(Yvette Cooper) Much of the software has been relatively recently introduced and it does not simply include accidents, it is predicting the overall need for ambulances in a particular area. I think what we need to do, Chairman, is get back to you on this. We will look into this in the department. This may be an area where we could do more. I will certainly look into that for you.

  Chairman: Thank you very much.

Mr Donohoe

  533. How often do you analyse the cost of death on the roads to your department?
  (Yvette Cooper) We have figures on the cost of treating all injuries. Unfortunately, the category includes treating all injuries and poisonings—that is the way the data is collected—which is roughly calculated at 2.2 billion in 2000. I know the DTLR have estimated the total medical and ambulance costs of traffic accidents in 2000 as £540 million. We know that each person who is admitted to hospital as a result of a traffic accident is estimated to cost the NHS an average of £494 per day, and each person who is treated without being admitted is estimated to cost an average of £402.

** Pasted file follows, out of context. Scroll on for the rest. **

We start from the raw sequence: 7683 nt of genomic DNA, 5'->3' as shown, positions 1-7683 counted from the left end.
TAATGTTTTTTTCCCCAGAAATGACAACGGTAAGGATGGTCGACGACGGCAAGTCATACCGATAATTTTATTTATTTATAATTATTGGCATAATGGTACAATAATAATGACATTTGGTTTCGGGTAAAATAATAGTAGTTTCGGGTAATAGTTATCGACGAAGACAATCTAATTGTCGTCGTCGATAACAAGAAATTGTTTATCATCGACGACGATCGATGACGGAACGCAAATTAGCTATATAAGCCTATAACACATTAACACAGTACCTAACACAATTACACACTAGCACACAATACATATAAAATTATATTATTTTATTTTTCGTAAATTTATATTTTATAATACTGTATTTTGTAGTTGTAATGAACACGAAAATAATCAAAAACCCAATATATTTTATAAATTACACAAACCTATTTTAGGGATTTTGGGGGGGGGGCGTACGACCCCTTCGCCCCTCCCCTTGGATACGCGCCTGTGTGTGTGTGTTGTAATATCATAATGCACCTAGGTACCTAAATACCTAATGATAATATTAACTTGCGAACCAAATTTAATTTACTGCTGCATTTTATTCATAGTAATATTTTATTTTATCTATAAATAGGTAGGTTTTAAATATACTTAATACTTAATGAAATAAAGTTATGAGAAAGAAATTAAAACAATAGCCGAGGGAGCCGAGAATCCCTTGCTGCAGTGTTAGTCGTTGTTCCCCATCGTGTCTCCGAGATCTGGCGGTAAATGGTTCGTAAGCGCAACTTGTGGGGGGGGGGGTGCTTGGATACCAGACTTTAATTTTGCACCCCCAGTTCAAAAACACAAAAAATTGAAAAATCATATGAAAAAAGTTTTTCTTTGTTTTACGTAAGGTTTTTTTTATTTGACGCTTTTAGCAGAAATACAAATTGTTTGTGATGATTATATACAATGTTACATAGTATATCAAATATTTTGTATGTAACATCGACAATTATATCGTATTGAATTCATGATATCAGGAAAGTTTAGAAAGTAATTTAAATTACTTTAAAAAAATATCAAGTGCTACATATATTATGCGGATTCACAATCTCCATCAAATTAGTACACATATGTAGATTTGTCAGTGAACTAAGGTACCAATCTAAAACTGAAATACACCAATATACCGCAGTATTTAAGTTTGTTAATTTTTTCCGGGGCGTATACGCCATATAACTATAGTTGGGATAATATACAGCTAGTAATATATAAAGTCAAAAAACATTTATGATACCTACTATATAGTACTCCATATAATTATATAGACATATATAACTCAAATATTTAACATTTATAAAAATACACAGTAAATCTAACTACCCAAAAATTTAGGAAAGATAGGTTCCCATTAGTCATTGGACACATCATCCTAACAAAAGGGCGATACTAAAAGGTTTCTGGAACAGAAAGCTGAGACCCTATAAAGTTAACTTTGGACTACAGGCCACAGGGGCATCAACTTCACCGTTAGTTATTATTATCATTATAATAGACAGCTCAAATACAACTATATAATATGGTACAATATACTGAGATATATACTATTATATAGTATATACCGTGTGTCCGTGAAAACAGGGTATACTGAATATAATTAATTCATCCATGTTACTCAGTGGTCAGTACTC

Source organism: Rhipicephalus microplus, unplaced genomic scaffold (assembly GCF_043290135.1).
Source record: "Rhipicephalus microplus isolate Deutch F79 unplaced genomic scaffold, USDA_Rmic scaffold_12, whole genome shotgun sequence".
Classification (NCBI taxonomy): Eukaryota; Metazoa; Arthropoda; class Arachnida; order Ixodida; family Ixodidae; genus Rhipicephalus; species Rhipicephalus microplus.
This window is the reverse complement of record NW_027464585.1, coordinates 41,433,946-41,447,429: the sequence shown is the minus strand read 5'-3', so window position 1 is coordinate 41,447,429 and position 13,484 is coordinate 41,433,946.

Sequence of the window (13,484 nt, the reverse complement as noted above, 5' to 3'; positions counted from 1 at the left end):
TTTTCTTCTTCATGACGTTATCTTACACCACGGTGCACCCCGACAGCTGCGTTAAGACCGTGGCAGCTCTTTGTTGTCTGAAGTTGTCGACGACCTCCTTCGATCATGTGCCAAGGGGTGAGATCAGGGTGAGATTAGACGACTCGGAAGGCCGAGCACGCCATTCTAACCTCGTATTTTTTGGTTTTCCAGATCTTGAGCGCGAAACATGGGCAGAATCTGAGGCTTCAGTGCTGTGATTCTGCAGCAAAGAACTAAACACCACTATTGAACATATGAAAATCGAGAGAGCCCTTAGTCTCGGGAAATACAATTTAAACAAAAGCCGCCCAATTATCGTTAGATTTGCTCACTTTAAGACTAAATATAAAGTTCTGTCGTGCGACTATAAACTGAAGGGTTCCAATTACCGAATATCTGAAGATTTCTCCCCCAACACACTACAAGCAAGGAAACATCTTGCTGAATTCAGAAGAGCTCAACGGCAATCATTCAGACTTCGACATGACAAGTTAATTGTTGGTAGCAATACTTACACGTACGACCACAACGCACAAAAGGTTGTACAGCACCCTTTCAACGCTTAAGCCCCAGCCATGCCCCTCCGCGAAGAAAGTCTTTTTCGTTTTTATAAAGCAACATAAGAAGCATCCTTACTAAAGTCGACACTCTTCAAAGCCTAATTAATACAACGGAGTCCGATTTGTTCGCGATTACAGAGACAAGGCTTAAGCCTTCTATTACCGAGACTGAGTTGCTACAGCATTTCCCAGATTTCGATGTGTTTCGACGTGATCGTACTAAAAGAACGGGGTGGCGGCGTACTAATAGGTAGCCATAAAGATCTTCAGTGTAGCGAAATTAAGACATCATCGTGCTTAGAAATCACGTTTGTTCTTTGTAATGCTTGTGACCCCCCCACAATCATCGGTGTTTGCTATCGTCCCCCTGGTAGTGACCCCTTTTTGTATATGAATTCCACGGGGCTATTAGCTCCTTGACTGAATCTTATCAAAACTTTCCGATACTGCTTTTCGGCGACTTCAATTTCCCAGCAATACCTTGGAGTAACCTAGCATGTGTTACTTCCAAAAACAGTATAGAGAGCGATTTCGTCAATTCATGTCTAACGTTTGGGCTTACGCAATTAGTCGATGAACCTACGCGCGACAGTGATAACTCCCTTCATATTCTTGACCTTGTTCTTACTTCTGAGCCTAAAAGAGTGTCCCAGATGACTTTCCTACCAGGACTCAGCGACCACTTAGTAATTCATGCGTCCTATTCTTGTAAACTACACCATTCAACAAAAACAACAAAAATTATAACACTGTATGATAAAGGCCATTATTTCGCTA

534. Why do you not bill the driver in these circumstances, for the full cost?
  (Yvette Cooper) Where compensation is paid in respect of a traffic injury the Department of Health is able to recover the cost of hospital treatment from the insurer. So that was put in place. There are some difficult issues to balance here. There is, I think rightly, partly the principle of being able to recover compensation, but at the same time recognising that the health service provides care regardless, and does not make it conditional on being able to recover resources and so on. So we do do that kind of thing already.

  535. You do not have any direct control over that as an issue, do you? The control of that is within other departments, not yours, for the impact and that cost.